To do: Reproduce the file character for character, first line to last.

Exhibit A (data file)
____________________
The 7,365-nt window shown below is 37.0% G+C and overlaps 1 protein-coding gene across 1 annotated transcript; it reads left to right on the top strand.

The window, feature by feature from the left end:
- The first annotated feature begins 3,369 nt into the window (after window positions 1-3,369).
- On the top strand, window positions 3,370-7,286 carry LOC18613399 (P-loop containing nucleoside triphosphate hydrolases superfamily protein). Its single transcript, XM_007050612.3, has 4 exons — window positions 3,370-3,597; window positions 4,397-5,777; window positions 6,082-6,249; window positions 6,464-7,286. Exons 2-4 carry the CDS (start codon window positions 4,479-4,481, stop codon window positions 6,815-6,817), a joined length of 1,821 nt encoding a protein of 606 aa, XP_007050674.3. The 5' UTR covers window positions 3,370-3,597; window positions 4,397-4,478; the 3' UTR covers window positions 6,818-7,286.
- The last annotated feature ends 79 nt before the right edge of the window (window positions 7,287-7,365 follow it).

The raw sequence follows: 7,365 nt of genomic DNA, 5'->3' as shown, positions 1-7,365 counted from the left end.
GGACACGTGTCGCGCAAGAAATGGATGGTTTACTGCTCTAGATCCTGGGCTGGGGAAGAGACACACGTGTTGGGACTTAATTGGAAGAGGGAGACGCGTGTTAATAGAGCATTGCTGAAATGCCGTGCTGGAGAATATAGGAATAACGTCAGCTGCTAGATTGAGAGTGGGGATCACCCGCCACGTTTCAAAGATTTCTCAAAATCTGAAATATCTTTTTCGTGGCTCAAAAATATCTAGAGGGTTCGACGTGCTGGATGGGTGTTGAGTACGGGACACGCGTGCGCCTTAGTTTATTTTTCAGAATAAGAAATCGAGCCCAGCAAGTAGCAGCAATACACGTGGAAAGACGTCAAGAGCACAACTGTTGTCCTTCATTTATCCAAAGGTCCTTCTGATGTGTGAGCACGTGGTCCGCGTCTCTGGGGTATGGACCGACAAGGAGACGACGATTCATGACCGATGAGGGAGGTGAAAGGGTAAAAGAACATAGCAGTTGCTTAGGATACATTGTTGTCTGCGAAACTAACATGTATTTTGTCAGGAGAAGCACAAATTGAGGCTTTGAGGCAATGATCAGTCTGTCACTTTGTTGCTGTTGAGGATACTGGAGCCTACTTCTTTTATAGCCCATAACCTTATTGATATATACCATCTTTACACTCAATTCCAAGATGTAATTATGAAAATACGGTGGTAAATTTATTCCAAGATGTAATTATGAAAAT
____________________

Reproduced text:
The 7,365-nt window shown below is 37.0% G+C and overlaps 1 protein-coding gene across 1 annotated transcript; it reads left to right on the top strand.

The window, feature by feature from the left end:
- The first annotated feature begins 3,369 nt into the window (after window positions 1-3,369).
- On the top strand, window positions 3,370-7,286 carry LOC18613399 (P-loop containing nucleoside triphosphate hydrolases superfamily protein). Its single transcript, XM_007050612.3, has 4 exons — window positions 3,370-3,597; window positions 4,397-5,777; window positions 6,082-6,249; window positions 6,464-7,286. Exons 2-4 carry the CDS (start codon window positions 4,479-4,481, stop codon window positions 6,815-6,817), a joined length of 1,821 nt encoding a protein of 606 aa, XP_007050674.3. The 5' UTR covers window positions 3,370-3,597; window positions 4,397-4,478; the 3' UTR covers window positions 6,818-7,286.
- The last annotated feature ends 79 nt before the right edge of the window (window positions 7,287-7,365 follow it).

The raw sequence follows: 7,365 nt of genomic DNA, 5'->3' as shown, positions 1-7,365 counted from the left end.
GGACACGTGTCGCGCAAGAAATGGATGGTTTACTGCTCTAGATCCTGGGCTGGGGAAGAGACACACGTGTTGGGACTTAATTGGAAGAGGGAGACGCGTGTTAATAGAGCATTGCTGAAATGCCGTGCTGGAGAATATAGGAATAACGTCAGCTGCTAGATTGAGAGTGGGGATCACCCGCCACGTTTCAAAGATTTCTCAAAATCTGAAATATCTTTTTCGTGGCTCAAAAATATCTAGAGGGTTCGACGTGCTGGATGGGTGTTGAGTACGGGACACGCGTGCGCCTTAGTTTATTTTTCAGAATAAGAAATCGAGCCCAGCAAGTAGCAGCAATACACGTGGAAAGACGTCAAGAGCACAACTGTTGTCCTTCATTTATCCAAAGGTCCTTCTGATGTGTGAGCACGTGGTCCGCGTCTCTGGGGTATGGACCGACAAGGAGACGACGATTCATGACCGATGAGGGAGGTGAAAGGGTAAAAGAACATAGCAGTTGCTTAGGATACATTGTTGTCTGCGAAACTAACATGTATTTTGTCAGGAGAAGCACAAATTGAGGCTTTGAGGCAATGATCAGTCTGTCACTTTGTTGCTGTTGAGGATACTGGAGCCTACTTCTTTTATAGCCCATAACCTTATTGATATATACCATCTTTACACTCAATTCCAAGATGTAATTATGAAAATACGGTGGTAAATTTATTCCAAGATGTAATTATGAAAAT